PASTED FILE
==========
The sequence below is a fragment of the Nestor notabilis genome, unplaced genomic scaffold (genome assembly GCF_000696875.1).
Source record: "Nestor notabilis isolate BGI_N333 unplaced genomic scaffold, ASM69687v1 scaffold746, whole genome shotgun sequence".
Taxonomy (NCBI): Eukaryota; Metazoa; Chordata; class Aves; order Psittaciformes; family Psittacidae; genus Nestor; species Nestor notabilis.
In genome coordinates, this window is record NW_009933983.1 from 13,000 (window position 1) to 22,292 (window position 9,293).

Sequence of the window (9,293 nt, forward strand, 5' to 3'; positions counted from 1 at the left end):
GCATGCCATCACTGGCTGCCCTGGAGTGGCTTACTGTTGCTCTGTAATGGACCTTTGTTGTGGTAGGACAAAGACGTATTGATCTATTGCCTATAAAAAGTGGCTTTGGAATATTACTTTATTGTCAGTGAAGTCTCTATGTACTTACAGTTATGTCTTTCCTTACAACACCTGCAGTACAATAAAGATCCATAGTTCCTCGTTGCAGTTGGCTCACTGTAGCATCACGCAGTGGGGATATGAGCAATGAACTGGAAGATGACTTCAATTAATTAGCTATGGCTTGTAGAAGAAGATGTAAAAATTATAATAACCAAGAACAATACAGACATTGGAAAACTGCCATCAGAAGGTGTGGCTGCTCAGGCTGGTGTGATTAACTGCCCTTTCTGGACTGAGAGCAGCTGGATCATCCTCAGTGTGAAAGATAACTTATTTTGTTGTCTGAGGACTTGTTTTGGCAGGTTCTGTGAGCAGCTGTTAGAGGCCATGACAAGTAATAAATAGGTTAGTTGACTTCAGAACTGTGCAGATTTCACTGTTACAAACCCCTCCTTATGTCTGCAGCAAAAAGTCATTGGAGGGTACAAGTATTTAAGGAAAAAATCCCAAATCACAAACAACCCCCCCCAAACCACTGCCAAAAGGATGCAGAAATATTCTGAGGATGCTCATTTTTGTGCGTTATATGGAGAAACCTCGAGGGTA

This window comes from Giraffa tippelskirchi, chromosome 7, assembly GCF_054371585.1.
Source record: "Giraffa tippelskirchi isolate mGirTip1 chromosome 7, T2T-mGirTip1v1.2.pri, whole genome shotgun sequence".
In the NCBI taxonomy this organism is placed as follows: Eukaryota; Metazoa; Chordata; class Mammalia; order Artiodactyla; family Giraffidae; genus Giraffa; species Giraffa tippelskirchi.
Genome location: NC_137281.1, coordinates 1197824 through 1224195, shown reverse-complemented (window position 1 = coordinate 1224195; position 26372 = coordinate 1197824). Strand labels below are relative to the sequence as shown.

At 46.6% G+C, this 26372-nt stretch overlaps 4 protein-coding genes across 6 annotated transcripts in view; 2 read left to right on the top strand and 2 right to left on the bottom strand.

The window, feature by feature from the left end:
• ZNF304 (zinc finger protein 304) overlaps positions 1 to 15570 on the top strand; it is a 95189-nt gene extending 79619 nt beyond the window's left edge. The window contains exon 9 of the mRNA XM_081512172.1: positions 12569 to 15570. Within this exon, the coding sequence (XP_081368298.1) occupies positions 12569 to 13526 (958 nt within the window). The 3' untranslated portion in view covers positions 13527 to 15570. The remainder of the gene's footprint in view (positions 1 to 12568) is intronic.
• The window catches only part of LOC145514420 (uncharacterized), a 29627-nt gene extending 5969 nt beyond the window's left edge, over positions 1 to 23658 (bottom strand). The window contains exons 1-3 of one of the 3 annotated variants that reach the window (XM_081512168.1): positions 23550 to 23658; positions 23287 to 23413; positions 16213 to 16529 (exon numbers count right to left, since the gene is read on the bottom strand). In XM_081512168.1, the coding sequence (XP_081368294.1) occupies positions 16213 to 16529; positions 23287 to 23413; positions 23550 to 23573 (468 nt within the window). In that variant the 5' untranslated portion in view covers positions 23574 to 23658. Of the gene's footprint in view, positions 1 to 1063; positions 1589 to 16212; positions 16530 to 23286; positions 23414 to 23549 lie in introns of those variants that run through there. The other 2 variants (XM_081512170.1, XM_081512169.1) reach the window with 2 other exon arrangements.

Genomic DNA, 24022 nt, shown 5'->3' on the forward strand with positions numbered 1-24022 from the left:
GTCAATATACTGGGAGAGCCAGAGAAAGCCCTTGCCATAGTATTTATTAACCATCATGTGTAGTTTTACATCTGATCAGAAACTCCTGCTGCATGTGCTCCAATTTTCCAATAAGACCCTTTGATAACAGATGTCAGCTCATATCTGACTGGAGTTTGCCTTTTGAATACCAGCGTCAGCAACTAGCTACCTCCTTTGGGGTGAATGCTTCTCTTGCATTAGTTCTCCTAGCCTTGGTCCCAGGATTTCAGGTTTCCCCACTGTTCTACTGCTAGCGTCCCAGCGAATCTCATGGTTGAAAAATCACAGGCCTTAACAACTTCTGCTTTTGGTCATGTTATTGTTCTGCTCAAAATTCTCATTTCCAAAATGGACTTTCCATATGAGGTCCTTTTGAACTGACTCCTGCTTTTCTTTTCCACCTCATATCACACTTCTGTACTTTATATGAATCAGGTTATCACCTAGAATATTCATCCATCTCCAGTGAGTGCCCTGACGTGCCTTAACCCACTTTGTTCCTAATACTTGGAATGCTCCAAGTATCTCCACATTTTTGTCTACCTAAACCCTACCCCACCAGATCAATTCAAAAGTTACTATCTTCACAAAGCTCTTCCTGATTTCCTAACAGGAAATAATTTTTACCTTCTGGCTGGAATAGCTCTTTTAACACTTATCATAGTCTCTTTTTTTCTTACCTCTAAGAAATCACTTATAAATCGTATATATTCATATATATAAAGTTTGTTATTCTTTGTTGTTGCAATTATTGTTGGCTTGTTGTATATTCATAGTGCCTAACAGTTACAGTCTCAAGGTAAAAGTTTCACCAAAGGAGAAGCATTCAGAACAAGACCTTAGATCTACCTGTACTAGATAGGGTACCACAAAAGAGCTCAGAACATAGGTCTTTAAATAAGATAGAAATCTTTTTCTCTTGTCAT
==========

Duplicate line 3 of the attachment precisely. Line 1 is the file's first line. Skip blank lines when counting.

Taxonomy (NCBI): Eukaryota; Metazoa; Chordata; class Aves; order Psittaciformes; family Psittacidae; genus Nestor; species Nestor notabilis.